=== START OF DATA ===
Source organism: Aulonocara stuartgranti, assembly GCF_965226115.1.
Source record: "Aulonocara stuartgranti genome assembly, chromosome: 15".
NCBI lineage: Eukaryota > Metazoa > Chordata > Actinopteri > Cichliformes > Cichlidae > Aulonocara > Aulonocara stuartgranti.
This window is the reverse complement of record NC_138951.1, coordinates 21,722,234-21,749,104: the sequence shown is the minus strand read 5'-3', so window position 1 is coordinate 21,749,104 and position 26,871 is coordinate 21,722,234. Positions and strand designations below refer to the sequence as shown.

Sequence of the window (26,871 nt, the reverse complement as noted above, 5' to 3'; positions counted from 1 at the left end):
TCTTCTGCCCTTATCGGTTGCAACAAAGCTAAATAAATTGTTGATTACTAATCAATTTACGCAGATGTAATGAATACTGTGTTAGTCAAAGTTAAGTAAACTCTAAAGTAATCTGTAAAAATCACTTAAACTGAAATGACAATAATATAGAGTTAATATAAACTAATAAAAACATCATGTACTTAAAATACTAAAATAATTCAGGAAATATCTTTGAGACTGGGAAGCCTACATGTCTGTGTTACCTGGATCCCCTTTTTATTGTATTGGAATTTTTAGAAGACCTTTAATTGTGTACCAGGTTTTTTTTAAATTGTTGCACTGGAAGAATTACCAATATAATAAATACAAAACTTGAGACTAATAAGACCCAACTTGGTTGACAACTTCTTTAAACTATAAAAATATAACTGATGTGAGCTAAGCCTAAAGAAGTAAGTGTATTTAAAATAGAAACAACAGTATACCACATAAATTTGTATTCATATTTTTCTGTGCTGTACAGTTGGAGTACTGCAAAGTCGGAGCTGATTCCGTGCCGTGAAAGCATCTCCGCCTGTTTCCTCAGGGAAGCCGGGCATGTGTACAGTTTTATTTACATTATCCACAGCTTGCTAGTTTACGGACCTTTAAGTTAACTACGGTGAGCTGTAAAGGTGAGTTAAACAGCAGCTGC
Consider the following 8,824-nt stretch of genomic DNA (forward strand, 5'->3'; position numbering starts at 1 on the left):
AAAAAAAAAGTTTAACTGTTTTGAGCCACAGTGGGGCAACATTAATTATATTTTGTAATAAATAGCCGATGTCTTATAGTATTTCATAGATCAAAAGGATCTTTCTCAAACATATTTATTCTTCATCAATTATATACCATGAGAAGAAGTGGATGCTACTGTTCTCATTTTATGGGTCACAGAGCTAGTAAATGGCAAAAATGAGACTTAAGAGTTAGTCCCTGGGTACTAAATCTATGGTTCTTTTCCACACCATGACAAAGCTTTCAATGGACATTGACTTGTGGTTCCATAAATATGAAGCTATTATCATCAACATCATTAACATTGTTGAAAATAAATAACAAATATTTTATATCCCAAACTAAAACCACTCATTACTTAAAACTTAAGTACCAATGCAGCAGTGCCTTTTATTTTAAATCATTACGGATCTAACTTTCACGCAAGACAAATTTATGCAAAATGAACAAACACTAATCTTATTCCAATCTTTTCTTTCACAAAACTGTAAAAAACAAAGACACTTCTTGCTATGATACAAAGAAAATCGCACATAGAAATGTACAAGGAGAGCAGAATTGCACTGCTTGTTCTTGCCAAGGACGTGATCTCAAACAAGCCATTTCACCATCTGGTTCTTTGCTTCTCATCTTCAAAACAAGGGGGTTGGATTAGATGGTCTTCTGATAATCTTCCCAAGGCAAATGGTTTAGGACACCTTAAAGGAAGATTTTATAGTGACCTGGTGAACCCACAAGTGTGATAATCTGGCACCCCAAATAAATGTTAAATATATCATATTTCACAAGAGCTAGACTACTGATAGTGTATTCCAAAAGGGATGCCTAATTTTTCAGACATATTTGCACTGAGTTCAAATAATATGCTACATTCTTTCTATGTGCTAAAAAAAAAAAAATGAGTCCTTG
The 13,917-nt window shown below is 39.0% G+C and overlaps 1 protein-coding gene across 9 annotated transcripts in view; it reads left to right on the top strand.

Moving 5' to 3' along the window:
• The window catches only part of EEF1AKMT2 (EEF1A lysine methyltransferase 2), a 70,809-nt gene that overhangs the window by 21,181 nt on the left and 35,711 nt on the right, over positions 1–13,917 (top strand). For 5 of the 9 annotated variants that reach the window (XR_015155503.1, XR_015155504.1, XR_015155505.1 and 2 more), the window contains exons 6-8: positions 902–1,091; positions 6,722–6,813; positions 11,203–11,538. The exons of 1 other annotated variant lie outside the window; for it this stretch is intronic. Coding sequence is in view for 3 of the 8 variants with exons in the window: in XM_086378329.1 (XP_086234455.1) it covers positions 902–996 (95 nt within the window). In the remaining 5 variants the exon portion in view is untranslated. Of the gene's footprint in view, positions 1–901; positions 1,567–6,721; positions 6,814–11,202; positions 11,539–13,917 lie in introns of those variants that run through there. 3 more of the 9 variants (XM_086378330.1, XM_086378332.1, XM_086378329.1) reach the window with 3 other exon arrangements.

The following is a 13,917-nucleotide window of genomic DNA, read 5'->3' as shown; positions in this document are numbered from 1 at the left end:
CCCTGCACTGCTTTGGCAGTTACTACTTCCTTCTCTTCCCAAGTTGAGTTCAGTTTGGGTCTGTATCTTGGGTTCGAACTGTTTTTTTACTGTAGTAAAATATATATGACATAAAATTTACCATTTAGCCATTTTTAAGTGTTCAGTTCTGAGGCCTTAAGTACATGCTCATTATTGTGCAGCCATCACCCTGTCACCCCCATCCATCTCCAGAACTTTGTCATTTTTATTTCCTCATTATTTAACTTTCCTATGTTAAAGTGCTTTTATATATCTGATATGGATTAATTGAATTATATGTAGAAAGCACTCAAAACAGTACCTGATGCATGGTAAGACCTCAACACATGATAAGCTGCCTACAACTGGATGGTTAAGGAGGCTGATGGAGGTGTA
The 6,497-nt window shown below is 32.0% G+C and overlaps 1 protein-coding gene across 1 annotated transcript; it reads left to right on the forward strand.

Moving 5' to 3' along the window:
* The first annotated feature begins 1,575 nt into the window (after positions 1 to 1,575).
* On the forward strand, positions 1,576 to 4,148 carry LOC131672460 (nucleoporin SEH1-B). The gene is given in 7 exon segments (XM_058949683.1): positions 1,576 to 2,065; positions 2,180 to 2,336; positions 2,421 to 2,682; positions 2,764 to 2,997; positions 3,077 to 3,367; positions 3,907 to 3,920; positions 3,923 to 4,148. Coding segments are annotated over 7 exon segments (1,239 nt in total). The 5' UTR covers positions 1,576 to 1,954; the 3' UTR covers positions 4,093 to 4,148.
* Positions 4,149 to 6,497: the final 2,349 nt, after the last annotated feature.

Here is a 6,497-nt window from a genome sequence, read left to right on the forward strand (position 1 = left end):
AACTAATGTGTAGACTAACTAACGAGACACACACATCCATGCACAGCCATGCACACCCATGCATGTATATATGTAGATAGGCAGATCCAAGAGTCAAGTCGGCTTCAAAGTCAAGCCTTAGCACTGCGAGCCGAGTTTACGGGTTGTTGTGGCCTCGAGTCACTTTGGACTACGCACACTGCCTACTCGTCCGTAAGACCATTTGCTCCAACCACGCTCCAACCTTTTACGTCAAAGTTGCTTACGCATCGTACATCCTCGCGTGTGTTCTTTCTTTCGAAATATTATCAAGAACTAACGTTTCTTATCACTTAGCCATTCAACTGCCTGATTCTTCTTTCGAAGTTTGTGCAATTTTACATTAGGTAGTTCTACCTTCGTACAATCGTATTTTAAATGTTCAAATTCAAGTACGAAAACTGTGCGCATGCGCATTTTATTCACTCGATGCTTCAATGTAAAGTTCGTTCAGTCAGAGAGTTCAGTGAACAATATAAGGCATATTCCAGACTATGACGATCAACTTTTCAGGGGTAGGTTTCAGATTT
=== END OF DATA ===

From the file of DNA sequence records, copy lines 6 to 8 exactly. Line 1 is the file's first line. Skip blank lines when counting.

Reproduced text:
TCTTCTGCCCTTATCGGTTGCAACAAAGCTAAATAAATTGTTGATTACTAATCAATTTACGCAGATGTAATGAATACTGTGTTAGTCAAAGTTAAGTAAACTCTAAAGTAATCTGTAAAAATCACTTAAACTGAAATGACAATAATATAGAGTTAATATAAACTAATAAAAACATCATGTACTTAAAATACTAAAATAATTCAGGAAATATCTTTGAGACTGGGAAGCCTACATGTCTGTGTTACCTGGATCCCCTTTTTATTGTATTGGAATTTTTAGAAGACCTTTAATTGTGTACCAGGTTTTTTTTAAATTGTTGCACTGGAAGAATTACCAATATAATAAATACAAAACTTGAGACTAATAAGACCCAACTTGGTTGACAACTTCTTTAAACTATAAAAATATAACTGATGTGAGCTAAGCCTAAAGAAGTAAGTGTATTTAAAATAGAAACAACAGTATACCACATAAATTTGTATTCATATTTTTCTGTGCTGTACAGTTGGAGTACTGCAAAGTCGGAGCTGATTCCGTGCCGTGAAAGCATCTCCGCCTGTTTCCTCAGGGAAGCCGGGCATGTGTACAGTTTTATTTACATTATCCACAGCTTGCTAGTTTACGGACCTTTAAGTTAACTACGGTGAGCTGTAAAGGTGAGTTAAACAGCAGCTGC
Consider the following 8,824-nt stretch of genomic DNA (forward strand, 5'->3'; position numbering starts at 1 on the left):
AAAAAAAAAGTTTAACTGTTTTGAGCCACAGTGGGGCAACATTAATTATATTTTGTAATAAATAGCCGATGTCTTATAGTATTTCATAGATCAAAAGGATCTTTCTCAAACATATTTATTCTTCATCAATTATATACCATGAGAAGAAGTGGATGCTACTGTTCTCATTTTATGGGTCACAGAGCTAGTAAATGGCAAAAATGAGACTTAAGAGTTAGTCCCTGGGTACTAAATCTATGGTTCTTTTCCACACCATGACAAAGCTTTCAATGGACATTGACTTGTGGTTCCATAAATATGAAGCTATTATCATCAACATCATTAACATTGTTGAAAATAAATAACAAATATTTTATATCCCAAACTAAAACCACTCATTACTTAAAACTTAAGTACCAATGCAGCAGTGCCTTTTATTTTAAATCATTACGGATCTAACTTTCACGCAAGACAAATTTATGCAAAATGAACAAACACTAATCTTATTCCAATCTTTTCTTTCACAAAACTGTAAAAAACAAAGACACTTCTTGCTATGATACAAAGAAAATCGCACATAGAAATGTACAAGGAGAGCAGAATTGCACTGCTTGTTCTTGCCAAGGACGTGATCTCAAACAAGCCATTTCACCATCTGGTTCTTTGCTTCTCATCTTCAAAACAAGGGGGTTGGATTAGATGGTCTTCTGATAATCTTCCCAAGGCAAATGGTTTAGGACACCTTAAAGGAAGATTTTATAGTGACCTGGTGAACCCACAAGTGTGATAATCTGGCACCCCAAATAAATGTTAAATATATCATATTTCACAAGAGCTAGACTACTGATAGTGTATTCCAAAAGGGATGCCTAATTTTTCAGACATATTTGCACTGAGTTCAAATAATATGCTACATTCTTTCTATGTGCTAAAAAAAAAAAAATGAGTCCTTG